It could have gone either way, really; I wasn’t sure how she’d react.  She could have made me her punching bag instead.  But, as hoped, she lowered her arms and allowed me to hug her.  I held her tightly for a couple of seconds then let her go, patted her on the back, and took a step back, thinking disaster had been averted.

But almost immediately, the other girl seated behind her who had been previously taunting her started up again.  And so did the Rambo routine.

I bravely tried my new strategy again.  More confident, this time, when I asked and, sure enough, she allowed me to hug her once more.  This time I pulled her closer, hugged her tighter, and waited longer.  After a few seconds I felt her whole body relax in my arms and when I released her she had a huge smile on her face.  In the five weeks I had ridden the bus with her to and from church I had never seen her smile.  But this wasn’t just a weak curve in her mouth; a wide grin broke across her face like a ray of sunshine piercing through the clouds on a stormy day.

We spent the remaining three minutes of the bus ride playing a game which she thoroughly enjoyed beating me at.  It was a simple game but it provided her with an escape; having momentarily been able to bring down the defences that who-knows-what had caused her to put them up in the first place.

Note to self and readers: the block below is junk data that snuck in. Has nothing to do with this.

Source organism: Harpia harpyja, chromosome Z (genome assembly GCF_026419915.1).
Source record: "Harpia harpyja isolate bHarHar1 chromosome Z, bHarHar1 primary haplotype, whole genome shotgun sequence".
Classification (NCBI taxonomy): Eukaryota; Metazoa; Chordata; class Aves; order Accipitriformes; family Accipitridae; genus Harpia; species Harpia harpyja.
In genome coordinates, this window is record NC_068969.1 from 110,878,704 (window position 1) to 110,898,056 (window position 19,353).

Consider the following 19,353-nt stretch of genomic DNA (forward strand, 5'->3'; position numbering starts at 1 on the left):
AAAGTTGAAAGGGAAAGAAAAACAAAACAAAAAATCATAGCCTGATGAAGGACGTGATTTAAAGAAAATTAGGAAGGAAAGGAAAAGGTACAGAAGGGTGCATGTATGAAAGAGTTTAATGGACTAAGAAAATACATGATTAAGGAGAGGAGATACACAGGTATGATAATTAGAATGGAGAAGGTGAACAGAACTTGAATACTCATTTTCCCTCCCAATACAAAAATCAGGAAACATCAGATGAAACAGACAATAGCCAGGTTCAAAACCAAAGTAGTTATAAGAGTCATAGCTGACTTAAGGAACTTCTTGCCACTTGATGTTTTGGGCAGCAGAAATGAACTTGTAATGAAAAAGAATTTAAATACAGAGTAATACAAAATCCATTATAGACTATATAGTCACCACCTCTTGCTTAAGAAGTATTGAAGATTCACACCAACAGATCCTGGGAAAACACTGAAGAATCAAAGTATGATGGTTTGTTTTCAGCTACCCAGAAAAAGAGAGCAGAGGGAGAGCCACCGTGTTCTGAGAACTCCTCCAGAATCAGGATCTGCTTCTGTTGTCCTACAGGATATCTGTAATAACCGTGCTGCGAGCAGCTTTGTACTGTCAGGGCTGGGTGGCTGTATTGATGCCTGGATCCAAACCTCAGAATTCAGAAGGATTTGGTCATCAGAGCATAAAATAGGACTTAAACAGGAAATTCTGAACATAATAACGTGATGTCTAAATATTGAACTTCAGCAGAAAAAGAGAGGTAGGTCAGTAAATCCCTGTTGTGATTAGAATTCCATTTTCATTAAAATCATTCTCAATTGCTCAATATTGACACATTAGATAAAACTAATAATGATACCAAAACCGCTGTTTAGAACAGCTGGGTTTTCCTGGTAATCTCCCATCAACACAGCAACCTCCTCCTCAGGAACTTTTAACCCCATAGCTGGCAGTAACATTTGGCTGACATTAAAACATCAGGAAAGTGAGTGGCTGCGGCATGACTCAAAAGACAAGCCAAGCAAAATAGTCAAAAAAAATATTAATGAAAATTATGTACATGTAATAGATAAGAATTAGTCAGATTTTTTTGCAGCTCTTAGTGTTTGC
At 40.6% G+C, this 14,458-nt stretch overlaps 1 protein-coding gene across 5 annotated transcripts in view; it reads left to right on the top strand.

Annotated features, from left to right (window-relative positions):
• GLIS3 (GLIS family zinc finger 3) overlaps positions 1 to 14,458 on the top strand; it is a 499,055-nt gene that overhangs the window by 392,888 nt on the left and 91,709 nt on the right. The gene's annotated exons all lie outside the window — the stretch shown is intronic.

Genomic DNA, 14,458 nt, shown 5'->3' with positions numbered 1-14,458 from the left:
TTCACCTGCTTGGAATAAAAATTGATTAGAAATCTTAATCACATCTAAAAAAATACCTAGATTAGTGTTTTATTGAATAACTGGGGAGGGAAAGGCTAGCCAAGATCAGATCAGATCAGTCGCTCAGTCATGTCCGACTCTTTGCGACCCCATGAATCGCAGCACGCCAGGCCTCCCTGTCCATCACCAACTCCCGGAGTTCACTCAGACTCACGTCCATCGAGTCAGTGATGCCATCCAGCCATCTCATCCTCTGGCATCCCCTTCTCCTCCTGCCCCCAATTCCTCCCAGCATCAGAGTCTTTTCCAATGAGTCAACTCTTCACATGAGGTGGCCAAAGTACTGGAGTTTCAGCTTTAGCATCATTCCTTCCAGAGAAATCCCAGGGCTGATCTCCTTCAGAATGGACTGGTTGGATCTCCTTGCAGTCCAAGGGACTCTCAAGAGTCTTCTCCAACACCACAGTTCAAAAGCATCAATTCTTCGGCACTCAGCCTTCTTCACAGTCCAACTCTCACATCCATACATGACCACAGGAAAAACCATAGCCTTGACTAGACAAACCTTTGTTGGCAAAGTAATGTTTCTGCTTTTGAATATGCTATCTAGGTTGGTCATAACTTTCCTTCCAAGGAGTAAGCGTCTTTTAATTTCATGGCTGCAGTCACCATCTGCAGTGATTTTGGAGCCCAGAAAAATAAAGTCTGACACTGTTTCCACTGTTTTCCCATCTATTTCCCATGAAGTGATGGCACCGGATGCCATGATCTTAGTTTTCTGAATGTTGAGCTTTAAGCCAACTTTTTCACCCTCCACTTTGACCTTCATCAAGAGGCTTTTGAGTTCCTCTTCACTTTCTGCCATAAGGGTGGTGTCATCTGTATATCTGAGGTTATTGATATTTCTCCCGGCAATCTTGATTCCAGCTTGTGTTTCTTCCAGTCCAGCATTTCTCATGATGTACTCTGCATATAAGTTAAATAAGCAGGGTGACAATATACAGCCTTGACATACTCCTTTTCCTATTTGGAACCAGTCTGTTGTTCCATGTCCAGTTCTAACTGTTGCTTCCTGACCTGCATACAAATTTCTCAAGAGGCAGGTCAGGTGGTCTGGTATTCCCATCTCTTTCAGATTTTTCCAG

As she left the bus, I opened my arms for a final hug and she leapt into them and gave me a good squeeze.

As I reflected on this experience, I was reminded of 1 Corinthians 13:1. It says, “If I could speak all the languages of earth and of angels, but didn’t love others, I would only be a noisy gong or a clanging cymbal.”  This young girl was not interested in anything I had to say because she had heard it all before. But when I softened my heart and approached her with love (instead of frustration or anger; emotions she was likely very familiar with) she was confronted with something different and her response changed also.

Though I easily communicated in English in New York (though not always with the desired effect), this verse has taken on a whole new meaning for me here in Germany. I often feel so ineffective and frustrated in my endeavours as I continue to battle with the language, but the Bible speaks of something far greater than words. We can talk, and declare, and announce until our voice breaks, but if our heart’s attitude does not reinforce our words, they will be fruitless. I may not speak the language well, but I can show love.

A smile.  A polite gesture.  An offer of hospitality or to help meet a need.  These are tokens of love recognised the world over.